According to the United States Census Bureau, the township had a total area of 38.727 square miles (100.303 km2), including 38.503 square miles (99.723 km2) of land and 0.224 square miles (0.580 km2) of water (0.58%).
The township completely surrounds the borough of Freehold, making it part of 21 pairs of "doughnut towns" in the state, where one municipality entirely surrounds another. The township borders Colts Neck Township, Howell Township, Manalapan Township, Marlboro Township and Millstone Township in Monmouth County, and Jackson Township in Ocean County. The municipality of Upper Freehold Township is not connected, geographically or politically, to Freehold Township.
Other unincorporated communities, localities and place names located partially or completely within the township include Blue Ball, Burlington Heights,Georgia, Orchard Estates,Siloam, Smithburg, Southburg, Stonehurst East and Stonehurst West.
As of the 2010 United States Census, there were 36,184 people, 12,577 households, and 9,382 families residing in the township. The population density was 939.8 per square mile (362.9/km2). There were 13,140 housing units at an average density of 341.3 per square mile (131.8/km2). The racial makeup of the township was 84.32% (30,509) White, 5.34% (1,931) Black or African American, 0.13% (47) Native American, 7.03% (2,544) Asian, 0.02% (7) Pacific Islander, 1.47% (531) from other races, and 1.70% (615) from two or more races. Hispanic or Latino of any race were 7.76% (2,808) of the population.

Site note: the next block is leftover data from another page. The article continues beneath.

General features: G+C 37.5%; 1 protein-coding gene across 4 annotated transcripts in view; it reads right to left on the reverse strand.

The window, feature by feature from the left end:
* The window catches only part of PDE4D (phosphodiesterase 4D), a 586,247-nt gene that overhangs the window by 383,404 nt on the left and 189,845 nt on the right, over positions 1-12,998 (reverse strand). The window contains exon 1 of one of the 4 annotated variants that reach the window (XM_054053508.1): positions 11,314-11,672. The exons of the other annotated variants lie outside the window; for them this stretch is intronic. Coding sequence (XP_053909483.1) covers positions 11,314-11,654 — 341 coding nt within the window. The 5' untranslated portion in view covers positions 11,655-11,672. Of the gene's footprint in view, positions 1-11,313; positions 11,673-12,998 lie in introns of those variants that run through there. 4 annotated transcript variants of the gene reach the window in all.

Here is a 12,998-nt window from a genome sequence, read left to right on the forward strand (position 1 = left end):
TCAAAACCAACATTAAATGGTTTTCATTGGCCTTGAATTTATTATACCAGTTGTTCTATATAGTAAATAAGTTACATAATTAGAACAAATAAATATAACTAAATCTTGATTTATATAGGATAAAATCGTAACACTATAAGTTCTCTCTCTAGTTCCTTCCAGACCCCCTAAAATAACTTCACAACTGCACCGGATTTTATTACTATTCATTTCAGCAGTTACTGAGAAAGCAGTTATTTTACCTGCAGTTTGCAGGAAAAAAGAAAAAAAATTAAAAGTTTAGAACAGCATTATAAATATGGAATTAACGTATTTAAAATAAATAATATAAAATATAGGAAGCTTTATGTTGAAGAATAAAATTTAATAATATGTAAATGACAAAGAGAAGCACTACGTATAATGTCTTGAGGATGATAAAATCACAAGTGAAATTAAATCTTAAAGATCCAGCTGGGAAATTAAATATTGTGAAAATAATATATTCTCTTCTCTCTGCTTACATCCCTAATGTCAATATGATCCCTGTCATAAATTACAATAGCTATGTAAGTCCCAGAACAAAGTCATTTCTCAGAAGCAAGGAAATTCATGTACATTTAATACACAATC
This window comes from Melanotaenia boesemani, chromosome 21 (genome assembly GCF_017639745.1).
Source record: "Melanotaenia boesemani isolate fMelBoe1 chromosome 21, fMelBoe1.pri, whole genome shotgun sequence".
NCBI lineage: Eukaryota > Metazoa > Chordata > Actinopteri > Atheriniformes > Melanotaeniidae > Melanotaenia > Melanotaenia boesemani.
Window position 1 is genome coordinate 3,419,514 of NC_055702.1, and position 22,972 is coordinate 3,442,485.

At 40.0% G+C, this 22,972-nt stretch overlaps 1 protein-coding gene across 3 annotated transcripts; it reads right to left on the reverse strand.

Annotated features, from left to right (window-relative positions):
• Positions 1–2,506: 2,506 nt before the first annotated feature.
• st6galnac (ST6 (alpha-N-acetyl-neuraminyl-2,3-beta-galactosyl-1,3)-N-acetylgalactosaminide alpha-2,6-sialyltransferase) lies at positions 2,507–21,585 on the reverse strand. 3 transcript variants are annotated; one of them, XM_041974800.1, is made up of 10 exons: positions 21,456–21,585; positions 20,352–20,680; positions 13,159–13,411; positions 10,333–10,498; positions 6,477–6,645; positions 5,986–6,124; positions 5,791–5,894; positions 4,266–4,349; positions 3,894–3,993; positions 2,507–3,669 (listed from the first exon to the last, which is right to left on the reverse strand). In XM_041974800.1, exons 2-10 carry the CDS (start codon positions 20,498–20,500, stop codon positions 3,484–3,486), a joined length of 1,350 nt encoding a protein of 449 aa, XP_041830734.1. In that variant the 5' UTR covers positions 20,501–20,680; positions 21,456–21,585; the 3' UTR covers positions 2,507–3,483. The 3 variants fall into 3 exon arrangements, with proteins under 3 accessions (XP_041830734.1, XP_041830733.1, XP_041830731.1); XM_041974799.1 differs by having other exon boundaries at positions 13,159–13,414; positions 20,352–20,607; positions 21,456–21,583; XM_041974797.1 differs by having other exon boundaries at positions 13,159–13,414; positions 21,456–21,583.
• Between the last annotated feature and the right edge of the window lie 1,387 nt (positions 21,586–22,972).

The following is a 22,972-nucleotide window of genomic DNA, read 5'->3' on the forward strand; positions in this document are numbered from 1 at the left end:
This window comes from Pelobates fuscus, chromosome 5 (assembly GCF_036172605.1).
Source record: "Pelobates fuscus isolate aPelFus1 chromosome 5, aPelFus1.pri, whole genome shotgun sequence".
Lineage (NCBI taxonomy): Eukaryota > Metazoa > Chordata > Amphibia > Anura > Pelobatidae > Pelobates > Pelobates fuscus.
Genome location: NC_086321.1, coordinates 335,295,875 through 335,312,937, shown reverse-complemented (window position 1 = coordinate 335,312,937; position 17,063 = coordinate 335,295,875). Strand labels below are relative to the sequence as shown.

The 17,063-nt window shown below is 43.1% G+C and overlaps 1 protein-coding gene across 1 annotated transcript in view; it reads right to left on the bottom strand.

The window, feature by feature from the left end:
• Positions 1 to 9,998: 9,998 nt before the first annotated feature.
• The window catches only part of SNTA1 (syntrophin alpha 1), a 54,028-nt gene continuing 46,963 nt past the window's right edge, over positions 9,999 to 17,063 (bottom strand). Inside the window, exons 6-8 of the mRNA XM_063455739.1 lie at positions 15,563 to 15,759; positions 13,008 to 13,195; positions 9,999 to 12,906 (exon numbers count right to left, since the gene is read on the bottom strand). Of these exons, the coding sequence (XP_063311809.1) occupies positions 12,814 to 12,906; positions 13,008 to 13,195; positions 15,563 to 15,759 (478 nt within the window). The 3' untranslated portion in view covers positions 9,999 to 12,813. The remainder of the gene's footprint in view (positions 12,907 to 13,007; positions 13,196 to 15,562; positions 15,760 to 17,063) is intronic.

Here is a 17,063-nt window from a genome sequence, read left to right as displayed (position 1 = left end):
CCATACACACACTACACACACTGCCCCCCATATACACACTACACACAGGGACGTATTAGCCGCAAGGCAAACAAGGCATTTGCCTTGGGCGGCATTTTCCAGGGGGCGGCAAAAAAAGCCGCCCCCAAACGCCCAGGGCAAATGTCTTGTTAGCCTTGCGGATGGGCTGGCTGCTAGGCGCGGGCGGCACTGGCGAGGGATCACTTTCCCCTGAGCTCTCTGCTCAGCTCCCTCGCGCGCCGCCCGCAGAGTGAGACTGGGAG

There were 12,577 households out of which 36.7% had children under the age of 18 living with them, 61.4% were married couples living together, 10.0% had a female householder with no husband present, and 25.4% were non-families. 21.7% of all households were made up of individuals, and 9.5% had someone living alone who was 65 years of age or older. The average household size was 2.75 and the average family size was 3.24.
In the township, the population was spread out with 24.3% under the age of 18, 7.5% from 18 to 24, 24.6% from 25 to 44, 30.7% from 45 to 64, and 13.0% who were 65 years of age or older. The median age was 41.3 years. For every 100 females there were 97.9 males. For every 100 females ages 18 and older there were 96.9 males.
The Census Bureau's 2006-2010 American Community Survey showed that (in 2010 inflation-adjusted dollars) median household income was $94,735 (with a margin of error of +/- $5,749) and the median family income was $112,094 (+/- $4,124). Males had a median income of $85,099 (+/- $6,540) versus $48,926 (+/- $4,407) for females. The per capita income for the township was $40,504 (+/- $2,006). About 2.8% of families and 3.9% of the population were below the poverty line, including 4.6% of those under age 18 and 4.0% of those age 65 or over.
As of the 2000 United States Census there were 31,537 people, 10,814 households, and 8,283 families residing in the township. The population density was 820.2 people per square mile (316.7/km²). There were 11,032 housing units at an average density of 286.9 per square mile (110.8/km²). The racial makeup of the township was 87.09% White, 5.12% African American, 0.14% Native American, 5.15% Asian, 0.02% Pacific Islander, 1.19% from other races, and 1.30% from two or more races. Hispanic or Latino of any race were 5.19% of the population.
There were 10,814 households out of which 37.8% had children under the age of 18 living with them, 65.9% were married couples living together, 8.0% had a female householder with no husband present, and 23.4% were non-families. 20.0% of all households were made up of individuals and 7.7% had someone living alone who was 65 years of age or older. The average household size was 2.76 and the average family size was 3.21.